In 2019, asbestos contamination of talc products was a significant topic within the cancer community.

The discussion is not going away in 2020, as experts ponder ways to prevent contamination and keep talc products from causing mesothelioma.

The U.S. Food and Drug Administration (FDA) is considering wide-scale changes to how it tests for asbestos in talc-based products. In 2017, the agency formed the Interagency Working Group on Asbestos in Consumer Products. This panel has provided new recommendations for testing standards, which were summarized in a document on the FDA’s website.

The next step is allowing experts and the general public to weigh in on these recommendations and provide feedback on improving testing methods for asbestos in talc products.

The FDA will hold a public event Feb. 4 at the FDA’s White Oak Campus in Silver Springs, Maryland. The meeting will be the first FDA hearing since 1971 that focuses on testing methods for asbestos in talc and cosmetics.

Why Asbestos Is Dangerous

Asbestos is a fire-resistant mineral that benefited the construction and insulation industries for decades. Asbestos is also the only known cause of mesothelioma, a rare and aggressive cancer that causes around 3,300 American deaths each year.

When asbestos is disturbed, tiny fibers separate from the main component and enter the air. If they’re swallowed or inhaled, then they can travel into one of the many thin linings within the body. If the fibers irritate the cells within these linings, then cellular mutation occurs and mesothelioma forms.

The linings most commonly infiltrated by the asbestos fibers are the pleura and peritoneum. The pleura protects the lung cavity and is where pleural mesothelioma forms. The peritoneum covers the abdominal cavity and is where peritoneal mesothelioma originates.

How Talc Causes Mesothelioma

Talc is another mineral, one which is turned into powder (talcum powder) for skincare and other cosmetic purposes. Talc and asbestos are often found near one another in the earth’s soil, and their cohabitation can lead to unintentional mixing.

If asbestos infiltrates a talc mine, then it could contaminate the talcum powder created for commercial use. This process has led to numerous products having asbestos and putting users at risk of exposure. According to a New York Times article published in 2018, the goods include:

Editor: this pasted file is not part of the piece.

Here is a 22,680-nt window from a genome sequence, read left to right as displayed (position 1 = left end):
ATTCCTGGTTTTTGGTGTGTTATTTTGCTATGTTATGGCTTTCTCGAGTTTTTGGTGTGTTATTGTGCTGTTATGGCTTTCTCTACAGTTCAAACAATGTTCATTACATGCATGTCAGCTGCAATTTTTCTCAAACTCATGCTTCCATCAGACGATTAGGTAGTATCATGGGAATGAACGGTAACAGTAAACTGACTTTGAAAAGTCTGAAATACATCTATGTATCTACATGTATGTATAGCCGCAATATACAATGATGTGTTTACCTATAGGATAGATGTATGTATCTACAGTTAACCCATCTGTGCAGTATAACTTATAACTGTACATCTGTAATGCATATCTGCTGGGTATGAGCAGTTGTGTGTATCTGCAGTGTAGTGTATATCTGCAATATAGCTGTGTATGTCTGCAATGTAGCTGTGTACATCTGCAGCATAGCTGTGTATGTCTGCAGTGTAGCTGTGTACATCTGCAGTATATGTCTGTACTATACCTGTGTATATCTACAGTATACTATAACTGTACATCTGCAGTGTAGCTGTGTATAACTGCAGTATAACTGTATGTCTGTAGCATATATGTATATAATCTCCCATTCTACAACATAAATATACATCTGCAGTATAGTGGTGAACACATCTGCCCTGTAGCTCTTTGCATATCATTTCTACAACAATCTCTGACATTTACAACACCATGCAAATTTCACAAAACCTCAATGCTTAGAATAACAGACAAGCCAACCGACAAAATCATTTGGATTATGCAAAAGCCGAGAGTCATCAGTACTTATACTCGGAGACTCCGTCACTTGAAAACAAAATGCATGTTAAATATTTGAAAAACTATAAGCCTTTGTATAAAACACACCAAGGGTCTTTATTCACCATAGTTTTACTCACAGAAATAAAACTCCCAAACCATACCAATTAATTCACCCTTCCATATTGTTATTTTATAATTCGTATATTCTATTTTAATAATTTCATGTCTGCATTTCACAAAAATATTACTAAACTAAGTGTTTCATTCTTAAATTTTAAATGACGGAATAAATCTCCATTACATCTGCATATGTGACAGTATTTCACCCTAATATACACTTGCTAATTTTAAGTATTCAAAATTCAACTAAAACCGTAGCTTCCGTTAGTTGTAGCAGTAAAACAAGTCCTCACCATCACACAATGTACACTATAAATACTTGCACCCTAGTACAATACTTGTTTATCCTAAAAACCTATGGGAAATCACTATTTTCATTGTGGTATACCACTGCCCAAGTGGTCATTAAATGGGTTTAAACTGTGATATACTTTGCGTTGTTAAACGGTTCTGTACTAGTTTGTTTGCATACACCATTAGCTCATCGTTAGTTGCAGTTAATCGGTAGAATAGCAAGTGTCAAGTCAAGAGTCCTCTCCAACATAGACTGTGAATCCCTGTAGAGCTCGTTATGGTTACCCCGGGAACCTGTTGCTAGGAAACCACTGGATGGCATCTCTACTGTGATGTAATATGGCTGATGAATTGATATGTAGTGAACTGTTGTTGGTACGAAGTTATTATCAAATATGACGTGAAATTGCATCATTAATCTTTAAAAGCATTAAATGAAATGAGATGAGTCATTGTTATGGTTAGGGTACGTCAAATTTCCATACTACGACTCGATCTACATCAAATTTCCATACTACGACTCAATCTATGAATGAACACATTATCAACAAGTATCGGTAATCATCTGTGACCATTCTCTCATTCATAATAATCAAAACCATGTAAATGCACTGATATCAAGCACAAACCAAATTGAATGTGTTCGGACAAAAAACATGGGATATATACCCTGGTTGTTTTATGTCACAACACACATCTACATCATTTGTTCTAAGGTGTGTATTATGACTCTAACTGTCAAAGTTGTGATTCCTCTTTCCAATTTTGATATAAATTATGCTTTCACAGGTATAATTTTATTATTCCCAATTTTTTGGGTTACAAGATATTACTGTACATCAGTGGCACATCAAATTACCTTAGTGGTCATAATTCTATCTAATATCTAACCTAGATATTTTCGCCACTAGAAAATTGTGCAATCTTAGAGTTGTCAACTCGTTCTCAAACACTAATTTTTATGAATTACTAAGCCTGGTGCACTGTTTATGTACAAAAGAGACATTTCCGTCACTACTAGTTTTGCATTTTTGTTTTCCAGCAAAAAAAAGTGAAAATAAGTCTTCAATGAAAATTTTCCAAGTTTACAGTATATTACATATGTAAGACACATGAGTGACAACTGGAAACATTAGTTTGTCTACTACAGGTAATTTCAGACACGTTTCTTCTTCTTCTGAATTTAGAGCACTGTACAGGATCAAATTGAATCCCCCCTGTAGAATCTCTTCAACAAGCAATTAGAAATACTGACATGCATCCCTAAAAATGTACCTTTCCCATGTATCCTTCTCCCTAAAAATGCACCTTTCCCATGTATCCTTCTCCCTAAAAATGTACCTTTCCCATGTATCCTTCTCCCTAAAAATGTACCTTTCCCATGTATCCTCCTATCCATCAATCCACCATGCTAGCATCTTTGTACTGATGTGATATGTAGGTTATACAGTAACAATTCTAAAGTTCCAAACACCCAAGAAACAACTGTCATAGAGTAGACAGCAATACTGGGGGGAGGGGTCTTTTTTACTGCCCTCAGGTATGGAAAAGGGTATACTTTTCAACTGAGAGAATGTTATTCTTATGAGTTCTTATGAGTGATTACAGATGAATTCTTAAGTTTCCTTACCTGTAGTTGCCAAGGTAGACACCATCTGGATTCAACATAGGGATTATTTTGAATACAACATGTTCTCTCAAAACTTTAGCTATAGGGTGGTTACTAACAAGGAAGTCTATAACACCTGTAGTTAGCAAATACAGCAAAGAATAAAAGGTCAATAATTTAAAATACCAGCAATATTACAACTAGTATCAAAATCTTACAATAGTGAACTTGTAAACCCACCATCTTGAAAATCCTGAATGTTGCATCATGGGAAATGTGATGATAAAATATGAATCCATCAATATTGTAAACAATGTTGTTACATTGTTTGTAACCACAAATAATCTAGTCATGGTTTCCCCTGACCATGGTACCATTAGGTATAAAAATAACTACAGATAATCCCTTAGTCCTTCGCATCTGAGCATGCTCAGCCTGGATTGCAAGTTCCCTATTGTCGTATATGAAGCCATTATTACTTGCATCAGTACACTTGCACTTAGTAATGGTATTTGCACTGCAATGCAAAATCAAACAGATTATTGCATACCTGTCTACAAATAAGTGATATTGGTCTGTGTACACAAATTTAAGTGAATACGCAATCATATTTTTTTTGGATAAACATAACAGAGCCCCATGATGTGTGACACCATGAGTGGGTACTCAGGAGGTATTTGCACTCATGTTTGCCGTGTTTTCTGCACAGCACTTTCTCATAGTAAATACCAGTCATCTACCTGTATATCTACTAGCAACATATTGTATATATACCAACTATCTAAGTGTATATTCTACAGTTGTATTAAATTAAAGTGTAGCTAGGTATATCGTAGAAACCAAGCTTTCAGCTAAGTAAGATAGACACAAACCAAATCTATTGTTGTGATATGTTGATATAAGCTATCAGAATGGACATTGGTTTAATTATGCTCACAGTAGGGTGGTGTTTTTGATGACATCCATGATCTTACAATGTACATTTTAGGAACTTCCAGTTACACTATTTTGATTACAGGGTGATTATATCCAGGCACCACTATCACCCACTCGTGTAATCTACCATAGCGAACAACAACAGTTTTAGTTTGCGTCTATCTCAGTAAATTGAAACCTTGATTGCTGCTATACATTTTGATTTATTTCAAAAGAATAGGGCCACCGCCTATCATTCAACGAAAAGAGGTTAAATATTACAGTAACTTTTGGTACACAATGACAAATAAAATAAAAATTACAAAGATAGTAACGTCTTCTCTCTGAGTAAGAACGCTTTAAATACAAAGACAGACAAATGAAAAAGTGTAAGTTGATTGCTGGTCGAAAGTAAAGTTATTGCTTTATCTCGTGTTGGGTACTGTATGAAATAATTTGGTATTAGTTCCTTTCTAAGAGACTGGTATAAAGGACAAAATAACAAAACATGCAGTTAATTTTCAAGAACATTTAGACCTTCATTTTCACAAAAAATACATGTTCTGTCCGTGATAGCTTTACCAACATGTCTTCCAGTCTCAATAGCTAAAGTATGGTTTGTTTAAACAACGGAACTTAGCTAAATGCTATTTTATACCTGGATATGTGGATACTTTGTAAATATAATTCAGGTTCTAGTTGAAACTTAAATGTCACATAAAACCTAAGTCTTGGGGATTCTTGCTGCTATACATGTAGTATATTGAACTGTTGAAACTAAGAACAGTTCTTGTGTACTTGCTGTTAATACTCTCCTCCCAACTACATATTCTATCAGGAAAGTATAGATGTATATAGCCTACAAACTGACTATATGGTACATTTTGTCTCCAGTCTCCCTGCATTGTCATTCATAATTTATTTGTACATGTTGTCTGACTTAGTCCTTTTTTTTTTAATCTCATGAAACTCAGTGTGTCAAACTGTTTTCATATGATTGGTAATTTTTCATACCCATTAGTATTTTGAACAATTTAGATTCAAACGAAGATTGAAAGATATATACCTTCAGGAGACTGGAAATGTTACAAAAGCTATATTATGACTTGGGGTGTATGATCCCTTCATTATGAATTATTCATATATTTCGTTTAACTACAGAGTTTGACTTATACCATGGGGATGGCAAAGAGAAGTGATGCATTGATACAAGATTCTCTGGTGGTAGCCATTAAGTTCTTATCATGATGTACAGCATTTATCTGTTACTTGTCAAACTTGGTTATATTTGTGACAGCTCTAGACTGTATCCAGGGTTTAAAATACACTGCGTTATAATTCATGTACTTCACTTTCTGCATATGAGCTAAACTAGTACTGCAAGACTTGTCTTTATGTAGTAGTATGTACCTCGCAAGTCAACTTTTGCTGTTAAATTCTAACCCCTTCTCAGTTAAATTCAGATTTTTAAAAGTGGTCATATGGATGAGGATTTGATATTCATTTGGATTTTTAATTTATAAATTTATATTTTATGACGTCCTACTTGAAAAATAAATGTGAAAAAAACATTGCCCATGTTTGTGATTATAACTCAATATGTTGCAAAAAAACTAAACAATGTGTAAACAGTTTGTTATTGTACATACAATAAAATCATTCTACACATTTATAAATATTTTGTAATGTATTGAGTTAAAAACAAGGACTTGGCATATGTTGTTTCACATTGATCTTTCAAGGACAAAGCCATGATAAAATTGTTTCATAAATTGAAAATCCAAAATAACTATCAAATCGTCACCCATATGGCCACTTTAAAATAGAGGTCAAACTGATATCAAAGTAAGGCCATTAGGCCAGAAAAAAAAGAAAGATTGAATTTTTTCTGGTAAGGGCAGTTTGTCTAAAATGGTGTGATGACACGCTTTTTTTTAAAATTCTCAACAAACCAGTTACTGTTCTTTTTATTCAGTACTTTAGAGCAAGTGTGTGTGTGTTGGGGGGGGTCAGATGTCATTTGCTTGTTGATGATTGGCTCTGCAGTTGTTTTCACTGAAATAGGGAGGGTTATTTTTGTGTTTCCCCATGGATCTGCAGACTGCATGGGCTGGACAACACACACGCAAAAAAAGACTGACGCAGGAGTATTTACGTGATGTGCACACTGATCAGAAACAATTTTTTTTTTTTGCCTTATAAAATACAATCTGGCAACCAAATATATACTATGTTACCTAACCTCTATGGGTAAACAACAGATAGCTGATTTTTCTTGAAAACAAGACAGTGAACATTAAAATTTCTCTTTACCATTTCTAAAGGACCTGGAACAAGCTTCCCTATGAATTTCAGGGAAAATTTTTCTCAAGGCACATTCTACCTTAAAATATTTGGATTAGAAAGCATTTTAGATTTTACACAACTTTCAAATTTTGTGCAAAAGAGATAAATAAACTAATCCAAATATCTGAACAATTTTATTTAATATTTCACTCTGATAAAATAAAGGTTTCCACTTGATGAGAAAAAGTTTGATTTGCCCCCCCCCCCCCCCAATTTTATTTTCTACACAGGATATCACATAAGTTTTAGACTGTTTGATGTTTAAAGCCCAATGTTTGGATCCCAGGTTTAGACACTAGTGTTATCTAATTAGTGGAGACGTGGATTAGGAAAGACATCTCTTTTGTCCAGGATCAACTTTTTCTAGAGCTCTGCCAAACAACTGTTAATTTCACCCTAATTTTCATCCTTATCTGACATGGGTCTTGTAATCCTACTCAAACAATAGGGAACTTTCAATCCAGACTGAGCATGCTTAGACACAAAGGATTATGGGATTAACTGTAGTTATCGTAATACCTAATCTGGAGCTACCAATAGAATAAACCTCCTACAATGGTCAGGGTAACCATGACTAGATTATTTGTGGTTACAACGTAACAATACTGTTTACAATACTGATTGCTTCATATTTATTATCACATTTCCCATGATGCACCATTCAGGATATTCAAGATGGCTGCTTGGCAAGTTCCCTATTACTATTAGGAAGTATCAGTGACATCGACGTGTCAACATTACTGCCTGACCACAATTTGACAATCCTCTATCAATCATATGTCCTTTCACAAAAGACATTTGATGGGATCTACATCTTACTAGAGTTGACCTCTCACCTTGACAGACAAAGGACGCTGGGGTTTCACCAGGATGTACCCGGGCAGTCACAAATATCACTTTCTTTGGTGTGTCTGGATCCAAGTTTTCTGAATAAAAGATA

• Johnson & Johnson’s Baby Powder and Shower to Shower Powder
  • Degree Men Antiperspirant and Deodorant
  • Various cosmetic items (lipstick, mascara, face powder, blush, eye shadow or even children’s makeup)
  • Chewing gum
  • Walgreens Aspirin 81
  • Centrum Multivitamins, and other supplements
  • Food processing

There have been numerous mesothelioma lawsuits revolving around people using some of these products and developing the cancer. Johnson & Johnson, for instance, faces nearly 17,000 lawsuits and has already had to pay millions of dollars to victims.

 

Details of the Public Meeting

The FDA’s meeting starts at 8:30 a.m. and will last all day (until 5 p.m.) as officials listen to comments from experts, victims and more. The meeting’s primary purpose is to discuss the recommendations from the Interagency Working Group on Asbestos in Consumer Products.

Specifically, the FDA wants to elevate its “methodologies, terminology and criteria” with regards to characterizing and measuring asbestos in talc-based consumer products. One of the recommendations made by the panel is to increase sensitivity in testing for asbestos because there’s no safe level of exposure. Another suggestion is to update how the FDA reports its findings and decrease how large a particle must be to be considered harmful.

According to a Reuters report, the panel includes experts from the U.S. Geological Survey and National Institute for Occupational Safety and Health.

 

How to Attend

The public meeting is an opportunity for researchers, advocates and regular citizens to express their opinions and learn more about what the panel suggests for identifying harmful asbestos in talc products.

The FDA encourages anyone interested in attending the meeting — whether in person or via live webcast — to register online. Attendees can register here.

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Show Sources & Author

  1. Public Meeting on Testing Methods for Asbestos in Talc and Cosmetic Products Containing Talc. U.S. Food and Drug Administration. Retrieved from: https://www.fda.gov/cosmetics/cosmetics-news-events/public-meeting-testing-methods-asbestos-talc-and-cosmetic-products-containing-talc-02042020-02042020. Accessed: 01/13/20.
  2. Preliminary Recommendations on Testing Methods for Asbestos in Talc and Consumer Products Containing Talc. U.S. Food and Drug Administration. Retrieved from: https://www.fda.gov/media/134005/download. Accessed: 01/13/20.
  3. What Is Talc, Where Is It Used and Why Is Asbestos a Concern. The New York Times. Retrieved from: https://www.nytimes.com/2018/12/14/business/talc-asbestos-powder-facts.html. Accessed: Accessed: 11/18/19.
  4. Government experts urge new talc testing standards amid asbestos worries. Reuters. Retrieved from: https://www.reuters.com/article/us-usa-fda-talc-testing/government-experts-urge-new-talc-testing-standards-amid-asbestos-worries-idUSKBN1Z92I4. Accessed: 01/13/20.
Devin Golden

About the Writer, Devin Golden

Devin Golden is the content writer for Mesothelioma Guide. He produces mesothelioma-related content on various mediums, including the Mesothelioma Guide website and social media channels. Devin's objective is to translate complex information regarding mesothelioma into informative, easily absorbable content to help patients and their loved ones.